September 1st, 2013
A World Conference in My Backyard
Several Cardiology Fellows who are attending ESC.13 in Amsterdam this week are blogging for CardioExchange. The Fellows include Paddy Barrett, Louis Handoko, and Amanda Vest. For more of our ESC.13 coverage of late-breaking clinical trials, interviews with the authors of the most important research, and blogs from our fellows on the most interesting presentations at the meeting, check out our Coverage Headquarters.
My name is Louis Handoko, and I am a cardiology resident at the VU University Medical Center, Amsterdam, The Netherlands. For the coming days, I will share with you my experiences at the ESC. This year, the ESC happens to be in my home town, which is very convenient.
It is not the first time that I have attended a major conference like this one. Nevertheless, and especially on the first day, I feel a great sense of excitement:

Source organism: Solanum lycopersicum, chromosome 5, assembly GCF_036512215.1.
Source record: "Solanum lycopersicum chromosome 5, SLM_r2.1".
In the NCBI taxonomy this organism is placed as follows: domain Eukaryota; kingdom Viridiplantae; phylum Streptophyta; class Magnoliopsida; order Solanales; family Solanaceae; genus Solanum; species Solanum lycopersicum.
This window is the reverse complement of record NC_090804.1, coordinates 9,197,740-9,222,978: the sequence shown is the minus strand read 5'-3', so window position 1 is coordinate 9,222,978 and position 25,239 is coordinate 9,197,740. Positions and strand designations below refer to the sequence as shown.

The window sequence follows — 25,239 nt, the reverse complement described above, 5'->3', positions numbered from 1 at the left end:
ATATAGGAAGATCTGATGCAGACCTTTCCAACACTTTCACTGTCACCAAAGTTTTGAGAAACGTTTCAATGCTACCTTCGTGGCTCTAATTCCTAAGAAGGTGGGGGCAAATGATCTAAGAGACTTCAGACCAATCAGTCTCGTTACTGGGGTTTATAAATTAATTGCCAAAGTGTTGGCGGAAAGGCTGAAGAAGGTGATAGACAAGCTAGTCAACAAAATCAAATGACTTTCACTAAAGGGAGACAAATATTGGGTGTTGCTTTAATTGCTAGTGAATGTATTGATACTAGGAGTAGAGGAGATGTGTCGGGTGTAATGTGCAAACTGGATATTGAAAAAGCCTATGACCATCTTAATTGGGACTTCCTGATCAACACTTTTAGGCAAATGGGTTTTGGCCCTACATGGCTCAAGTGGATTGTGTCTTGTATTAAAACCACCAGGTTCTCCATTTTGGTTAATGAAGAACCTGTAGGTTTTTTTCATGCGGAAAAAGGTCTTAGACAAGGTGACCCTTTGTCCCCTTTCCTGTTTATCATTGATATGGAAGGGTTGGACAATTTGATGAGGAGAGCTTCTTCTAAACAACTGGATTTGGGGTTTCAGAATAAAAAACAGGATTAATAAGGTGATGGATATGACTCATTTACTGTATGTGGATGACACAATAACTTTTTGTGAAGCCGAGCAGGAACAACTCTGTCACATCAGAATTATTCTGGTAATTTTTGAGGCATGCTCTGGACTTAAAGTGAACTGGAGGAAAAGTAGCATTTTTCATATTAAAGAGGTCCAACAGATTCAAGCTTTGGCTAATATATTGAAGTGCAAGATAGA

- Will it be busy?
- What news will this conference bring?
- Shall I meet interesting people?
And, in the afternoon, I also have some of my own research to present.
I decide to go to a pro/con session on endocarditis first. When I enter the room, the debate on the role of transesophageal echocardiography in S. aureus bacteriemia has just started. I like this discussion very much. It is clinical problem I regularly face on the ward, and at the end of the discussion, a useful diagnostic algorithm is provided.
The second debate is on the role of early surgery in infective endocarditis. At my hospital, I find the surgeons are very conservative, so I hoped to find some arguments to convince them in the future. Instead, the first speaker rushed through 100 slides in fifteen minutes, and I am dazzled by the information. The second speaker explains to me that the role of surgery is nowadays not an issue at all, and only discussed the timing of the surgery (early or too early?).
After lunch, it is time for some action of my own. I have a moderated poster on fluid challenge in pulmonary hypertension. In my session, the best poster will be awarded a prize: a free ticket to the ESC next year. Of course, I am stoked!
The interest in my poster is quite good, and I receive several good suggestions to improve my work in the future. The presentation went even better…unfortunately, no prize for me. But as Coubertin has said: “The most important thing in the Games is not winning but taking part.”
It was a good first day, see you tomorrow!